Business Models, Strategies, Issues and Trends
3 Current journalism business models – new ways to support traditional revenue streams
This chapter sets the scene before we explore new business model options in later chapters. It describes a range of models that media companies have employed with varying degrees of success. It begins by exploring paid content, and then looks in detail at aggregation, search engine optimization, hyperlocal and dayparting strategies. The chapter concludes with an analysis of what happened with classified advertising and examines the emerging model of distributed media.
The realization that traditional business models and strategies to support journalism will no longer be sufficient in the digital age has resulted in new, increasingly desperate, attempts to find extra revenue streams. Gathering, packaging and disseminating the news is expensive. Some strategies, such as Search Engine Optimization (SEO) and premium content creation, have been aimed at finding new ways to bolster the longtime mainstays of advertising and subscriptions. Other efforts have involved creating new products that readers will be willing to pay for, such as personalized information created through database manipulation.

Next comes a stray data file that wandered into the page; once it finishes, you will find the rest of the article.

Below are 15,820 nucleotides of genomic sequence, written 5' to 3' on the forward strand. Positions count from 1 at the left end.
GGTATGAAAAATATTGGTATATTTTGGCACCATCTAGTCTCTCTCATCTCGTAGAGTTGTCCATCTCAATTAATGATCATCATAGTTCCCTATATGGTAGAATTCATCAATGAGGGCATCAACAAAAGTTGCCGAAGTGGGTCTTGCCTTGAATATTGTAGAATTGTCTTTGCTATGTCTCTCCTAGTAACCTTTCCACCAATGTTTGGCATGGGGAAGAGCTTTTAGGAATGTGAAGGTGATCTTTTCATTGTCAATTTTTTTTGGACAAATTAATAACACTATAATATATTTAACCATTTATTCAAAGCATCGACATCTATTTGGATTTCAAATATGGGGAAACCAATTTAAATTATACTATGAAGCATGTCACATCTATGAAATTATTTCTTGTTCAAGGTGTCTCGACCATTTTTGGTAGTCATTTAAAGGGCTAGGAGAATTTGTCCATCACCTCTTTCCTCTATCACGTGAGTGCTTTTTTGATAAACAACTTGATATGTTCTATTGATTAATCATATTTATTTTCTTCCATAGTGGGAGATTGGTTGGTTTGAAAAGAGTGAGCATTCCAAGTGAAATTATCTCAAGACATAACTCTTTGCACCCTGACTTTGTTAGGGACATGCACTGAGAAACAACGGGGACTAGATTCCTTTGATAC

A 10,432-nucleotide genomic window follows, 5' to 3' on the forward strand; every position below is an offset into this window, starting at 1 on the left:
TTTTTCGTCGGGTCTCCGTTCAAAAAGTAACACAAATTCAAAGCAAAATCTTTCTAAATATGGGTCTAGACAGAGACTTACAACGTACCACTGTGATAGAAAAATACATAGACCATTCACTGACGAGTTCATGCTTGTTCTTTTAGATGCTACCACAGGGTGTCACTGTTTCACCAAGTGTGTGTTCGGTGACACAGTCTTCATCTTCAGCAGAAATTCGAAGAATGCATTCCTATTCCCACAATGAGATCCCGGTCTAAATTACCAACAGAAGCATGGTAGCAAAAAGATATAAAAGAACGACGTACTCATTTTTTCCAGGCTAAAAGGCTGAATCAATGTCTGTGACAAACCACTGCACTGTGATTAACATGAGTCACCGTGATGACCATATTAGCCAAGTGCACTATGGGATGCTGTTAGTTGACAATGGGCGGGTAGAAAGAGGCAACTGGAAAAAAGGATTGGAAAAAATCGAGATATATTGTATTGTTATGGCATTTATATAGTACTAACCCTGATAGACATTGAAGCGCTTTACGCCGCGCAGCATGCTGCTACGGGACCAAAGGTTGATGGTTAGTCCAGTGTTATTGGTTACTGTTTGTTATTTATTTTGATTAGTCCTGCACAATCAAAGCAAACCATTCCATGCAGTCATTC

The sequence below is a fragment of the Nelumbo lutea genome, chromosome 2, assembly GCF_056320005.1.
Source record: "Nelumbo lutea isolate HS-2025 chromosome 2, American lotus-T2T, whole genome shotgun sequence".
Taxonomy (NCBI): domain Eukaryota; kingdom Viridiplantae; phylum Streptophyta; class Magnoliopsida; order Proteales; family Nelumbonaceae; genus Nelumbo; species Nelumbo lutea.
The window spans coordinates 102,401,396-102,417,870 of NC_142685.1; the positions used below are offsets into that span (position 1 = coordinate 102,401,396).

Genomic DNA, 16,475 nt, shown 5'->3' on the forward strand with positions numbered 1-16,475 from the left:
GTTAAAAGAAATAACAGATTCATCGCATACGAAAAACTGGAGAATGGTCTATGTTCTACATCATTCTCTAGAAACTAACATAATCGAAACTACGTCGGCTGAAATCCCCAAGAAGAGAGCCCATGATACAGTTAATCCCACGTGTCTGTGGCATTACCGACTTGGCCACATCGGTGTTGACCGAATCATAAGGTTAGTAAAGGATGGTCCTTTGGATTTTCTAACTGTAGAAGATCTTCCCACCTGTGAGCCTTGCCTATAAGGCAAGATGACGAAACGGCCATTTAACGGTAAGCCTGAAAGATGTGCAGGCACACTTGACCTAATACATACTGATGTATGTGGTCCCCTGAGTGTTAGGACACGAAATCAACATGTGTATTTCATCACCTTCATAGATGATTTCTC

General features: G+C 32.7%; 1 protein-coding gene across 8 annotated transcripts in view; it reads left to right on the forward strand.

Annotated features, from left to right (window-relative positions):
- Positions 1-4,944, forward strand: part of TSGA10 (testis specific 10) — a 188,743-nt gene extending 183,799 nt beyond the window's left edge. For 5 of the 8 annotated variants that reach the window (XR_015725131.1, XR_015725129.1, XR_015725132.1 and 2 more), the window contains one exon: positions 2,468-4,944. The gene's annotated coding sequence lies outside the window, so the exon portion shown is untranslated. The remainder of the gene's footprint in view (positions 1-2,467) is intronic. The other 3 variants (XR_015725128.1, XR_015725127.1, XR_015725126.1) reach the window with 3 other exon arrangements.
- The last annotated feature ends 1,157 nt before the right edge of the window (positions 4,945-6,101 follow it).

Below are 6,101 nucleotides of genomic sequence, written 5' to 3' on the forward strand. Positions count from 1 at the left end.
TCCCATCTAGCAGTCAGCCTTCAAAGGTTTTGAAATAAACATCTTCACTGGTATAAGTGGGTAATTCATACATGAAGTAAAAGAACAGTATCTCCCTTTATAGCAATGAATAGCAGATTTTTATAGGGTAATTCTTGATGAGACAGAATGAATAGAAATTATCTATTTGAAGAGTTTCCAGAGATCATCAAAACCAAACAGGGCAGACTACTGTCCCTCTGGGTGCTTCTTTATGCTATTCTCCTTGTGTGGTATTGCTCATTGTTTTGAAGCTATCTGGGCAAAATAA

The Holy Grail for online news providers is the elusive paid content model – getting readers to pay for news online as they have for print. But that has proved difficult, if not impossible. Online readers have made it clear – so far, anyway, that they will not pay for information they are accustomed to getting for free. Surveys and marketplace experimentation have borne this out.
Consumers are not entirely averse to paying for content. As Slate editor-at-large Jack Shafer pointed...
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